One of the unique things about Putrajaya, a city that serves as the Malaysian Government's administrative centre, is the bridges spanning the man-made Putrajaya Lake.

A total of 9 bridges link the different precincts in Putrajaya, and 7 of them connect the Mainland to the Core Island surrounded by the lake.

Initially, I wanted to cover all the 9 bridges, but later I decided I would just highlight the more interesting ones. So far, I have blogged about 3 of them. You can check them out by clicking on the links below.

Part 1 : Seri Wawasan Bridge
Part 2 : Seri Gemilang Bridge
Part 3 : Pedestrian Bridge

In this Part 4, I would cover one of my favourite Putrajaya bridges - Jambatan Seri Saujana or the Seri Saujana Bridge. 

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Looking rather impressive, this Seri Saujana Bridge is located at the main entrance into the Core Island from the South via the B15 road and the KL-KLIA highway.

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It links Precinct 4 of the Core Island to Precinct 7 on the Mainland.

If you are still wondering why there is an island in Putrajaya, well, it was man-made. In creating the Putrajaya Lake, the earth was dug up around a piece of land and filled with water. This piece of land is now the Core Island and it is separated from the mainland around it by the Putrajaya Lake.

To reach the Core Island, you would of course, need bridges! And so a total of 9 bridges were built. Ingenious? Or a total waste of money? I shall leave that to you! LOL!

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I walked under the bridge. It looked pretty majestic from here, almost like a giant spaceship hovering above my head.

Further ahead is another bridge - the Putrajaya Monorail Suspension Bridge.

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Unfortunately, this Monorail Suspension Bridge was left uncompleted. The project was 'suspended' due to financial constraints. More about this bridge in another post.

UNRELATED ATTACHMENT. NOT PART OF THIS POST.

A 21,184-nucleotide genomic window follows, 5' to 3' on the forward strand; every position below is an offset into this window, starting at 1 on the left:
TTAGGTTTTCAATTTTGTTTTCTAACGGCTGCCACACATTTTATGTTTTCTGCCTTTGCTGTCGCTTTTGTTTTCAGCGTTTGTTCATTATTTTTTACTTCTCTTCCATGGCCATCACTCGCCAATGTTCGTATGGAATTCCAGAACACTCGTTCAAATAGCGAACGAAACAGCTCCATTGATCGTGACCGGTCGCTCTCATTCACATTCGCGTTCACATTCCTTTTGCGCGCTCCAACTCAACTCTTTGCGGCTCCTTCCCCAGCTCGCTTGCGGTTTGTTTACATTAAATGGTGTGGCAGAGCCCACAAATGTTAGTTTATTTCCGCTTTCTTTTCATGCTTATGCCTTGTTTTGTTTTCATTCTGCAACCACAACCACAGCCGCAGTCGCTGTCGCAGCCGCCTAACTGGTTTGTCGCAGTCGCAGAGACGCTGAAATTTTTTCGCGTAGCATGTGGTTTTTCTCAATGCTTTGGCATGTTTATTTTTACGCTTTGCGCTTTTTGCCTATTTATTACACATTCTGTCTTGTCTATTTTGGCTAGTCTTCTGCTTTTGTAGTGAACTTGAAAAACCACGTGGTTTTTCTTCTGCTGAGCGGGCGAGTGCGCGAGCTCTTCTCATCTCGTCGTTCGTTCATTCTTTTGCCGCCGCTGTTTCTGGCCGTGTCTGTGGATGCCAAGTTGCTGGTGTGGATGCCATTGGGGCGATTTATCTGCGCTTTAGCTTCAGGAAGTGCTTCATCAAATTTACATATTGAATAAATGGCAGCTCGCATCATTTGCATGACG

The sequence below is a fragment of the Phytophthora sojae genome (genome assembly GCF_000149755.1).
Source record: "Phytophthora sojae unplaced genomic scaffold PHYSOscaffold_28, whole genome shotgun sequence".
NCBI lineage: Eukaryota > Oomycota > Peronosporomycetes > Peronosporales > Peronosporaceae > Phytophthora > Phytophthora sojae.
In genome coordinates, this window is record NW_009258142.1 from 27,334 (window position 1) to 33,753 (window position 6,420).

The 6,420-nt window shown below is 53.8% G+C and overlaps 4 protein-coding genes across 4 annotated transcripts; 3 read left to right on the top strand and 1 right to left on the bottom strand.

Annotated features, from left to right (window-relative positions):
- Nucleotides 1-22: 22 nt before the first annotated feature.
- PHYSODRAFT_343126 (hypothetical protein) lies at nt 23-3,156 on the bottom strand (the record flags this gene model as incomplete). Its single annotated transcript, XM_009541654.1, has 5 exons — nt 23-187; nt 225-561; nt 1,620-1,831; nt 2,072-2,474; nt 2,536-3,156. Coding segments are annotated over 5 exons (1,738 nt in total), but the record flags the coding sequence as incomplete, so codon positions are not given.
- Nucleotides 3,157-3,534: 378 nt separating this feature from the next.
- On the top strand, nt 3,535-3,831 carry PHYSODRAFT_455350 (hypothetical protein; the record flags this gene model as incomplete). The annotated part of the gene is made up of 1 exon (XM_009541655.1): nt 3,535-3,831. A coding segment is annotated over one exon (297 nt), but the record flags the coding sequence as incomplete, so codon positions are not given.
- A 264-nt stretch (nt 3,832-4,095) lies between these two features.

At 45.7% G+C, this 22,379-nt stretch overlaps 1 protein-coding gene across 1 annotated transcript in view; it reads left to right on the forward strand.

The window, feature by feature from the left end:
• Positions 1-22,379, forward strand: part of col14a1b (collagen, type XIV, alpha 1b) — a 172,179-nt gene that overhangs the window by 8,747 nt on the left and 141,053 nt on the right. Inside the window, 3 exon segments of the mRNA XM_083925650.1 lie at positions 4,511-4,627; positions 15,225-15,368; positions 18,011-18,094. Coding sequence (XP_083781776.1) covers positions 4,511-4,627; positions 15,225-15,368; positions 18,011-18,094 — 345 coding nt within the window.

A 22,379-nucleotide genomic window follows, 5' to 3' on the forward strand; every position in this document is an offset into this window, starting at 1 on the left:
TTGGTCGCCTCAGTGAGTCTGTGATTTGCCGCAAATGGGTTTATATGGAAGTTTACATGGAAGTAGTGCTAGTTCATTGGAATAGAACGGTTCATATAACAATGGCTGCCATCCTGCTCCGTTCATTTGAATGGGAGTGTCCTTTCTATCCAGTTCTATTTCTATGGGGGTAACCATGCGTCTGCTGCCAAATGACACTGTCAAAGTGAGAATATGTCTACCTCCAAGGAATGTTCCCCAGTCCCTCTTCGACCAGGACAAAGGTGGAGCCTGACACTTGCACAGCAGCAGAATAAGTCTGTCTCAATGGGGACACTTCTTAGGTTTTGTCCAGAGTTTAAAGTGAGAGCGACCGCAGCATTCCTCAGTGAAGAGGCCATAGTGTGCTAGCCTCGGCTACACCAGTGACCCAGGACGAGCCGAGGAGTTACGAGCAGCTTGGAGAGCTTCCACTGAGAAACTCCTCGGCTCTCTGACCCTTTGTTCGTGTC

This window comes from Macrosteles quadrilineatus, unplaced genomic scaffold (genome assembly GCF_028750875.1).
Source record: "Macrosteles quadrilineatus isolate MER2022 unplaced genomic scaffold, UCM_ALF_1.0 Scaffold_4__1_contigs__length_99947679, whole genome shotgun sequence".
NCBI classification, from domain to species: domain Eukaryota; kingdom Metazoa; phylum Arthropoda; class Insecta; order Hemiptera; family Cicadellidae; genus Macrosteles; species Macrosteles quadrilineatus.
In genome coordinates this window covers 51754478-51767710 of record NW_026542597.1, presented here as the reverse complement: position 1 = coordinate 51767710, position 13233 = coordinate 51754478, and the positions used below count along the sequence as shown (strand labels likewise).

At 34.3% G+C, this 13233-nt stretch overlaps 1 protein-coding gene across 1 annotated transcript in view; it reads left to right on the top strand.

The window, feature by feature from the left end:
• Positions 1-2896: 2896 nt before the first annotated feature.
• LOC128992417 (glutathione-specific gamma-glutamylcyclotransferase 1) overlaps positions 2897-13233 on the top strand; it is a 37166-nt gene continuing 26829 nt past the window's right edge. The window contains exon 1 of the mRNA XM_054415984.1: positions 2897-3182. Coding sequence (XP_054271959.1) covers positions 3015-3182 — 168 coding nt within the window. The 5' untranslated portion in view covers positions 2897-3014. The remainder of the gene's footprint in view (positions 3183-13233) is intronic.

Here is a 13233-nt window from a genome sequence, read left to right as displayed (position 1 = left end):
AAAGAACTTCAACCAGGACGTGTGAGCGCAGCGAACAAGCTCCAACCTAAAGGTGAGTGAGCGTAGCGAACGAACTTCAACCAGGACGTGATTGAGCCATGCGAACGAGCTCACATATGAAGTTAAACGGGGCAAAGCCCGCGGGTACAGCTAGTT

Can you see another bridge behind the Monorail Bridge? Looks familiar? That's the Seri Wawasan Bridge which I already blogged about in Part 1.

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The above photo combines the Seri Saujana Bridge on the left and the Putrajaya Monorail Bridge on the right.

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At a length of about 300 metres, the Seri Saujana Bridge is a unique combination of cable stay and steel arch design.

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Don't you think it looks beautiful with its unique design? By the way, did you notice those small little balconies for people to stand to admire the view from the bridge?

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It was already late evening when I took these photos of the bridge.

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Luckily, it didn't rain although it did drizzle a little bit. I was afraid of a heavy downpour earlier while I was at the Pedestrian Bridge in Precinct 5.

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Another beautiful view of the bridge spanning the Putrajaya Lake.

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I wanted to climb up the bridge and walk on it. But first, I took some photos of the evening sunset scenery. Wonder who lives in this house? Must be great to have such a nice view of the lake!

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The sun setting in the horizon.

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Before it started to get dark, I quickly went up the Seri Saujana Bridge.

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The architectural design looked amazing from here. It seemed kind of futuristic to me.

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Look at those cables!

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The evening sky with beautiful clouds provided an awesome background!

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A magnified view of the structure.

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More photos of this awesome bridge to take advantage of the beautiful sunset sky!

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I almost wanted to stand in the middle of the road to take photos, but I guess this is good enough. I love this angle! It makes the bridge looks even more amazing.

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The bridge is made up of dual three lane carriageways and has a total width of about 32 metres.

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I guess covering four bridges in a day is more than enough. It's time to leave Putrajaya, although I should have just stayed on to capture those bridges at night.

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Surely they will be colorfully illuminated at night! Oh well, maybe I will do that next time.

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I returned to Putrajaya a week later to capture the remaining bridges. Of course, I did not just go Putrajaya to take pictures of the bridges. That would be crazy! But visiting all the bridges were part of my agenda, and it was truly satisfying! LOL!

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Don't miss Part 5 where I will blog about the Putrajaya Monorail Bridge.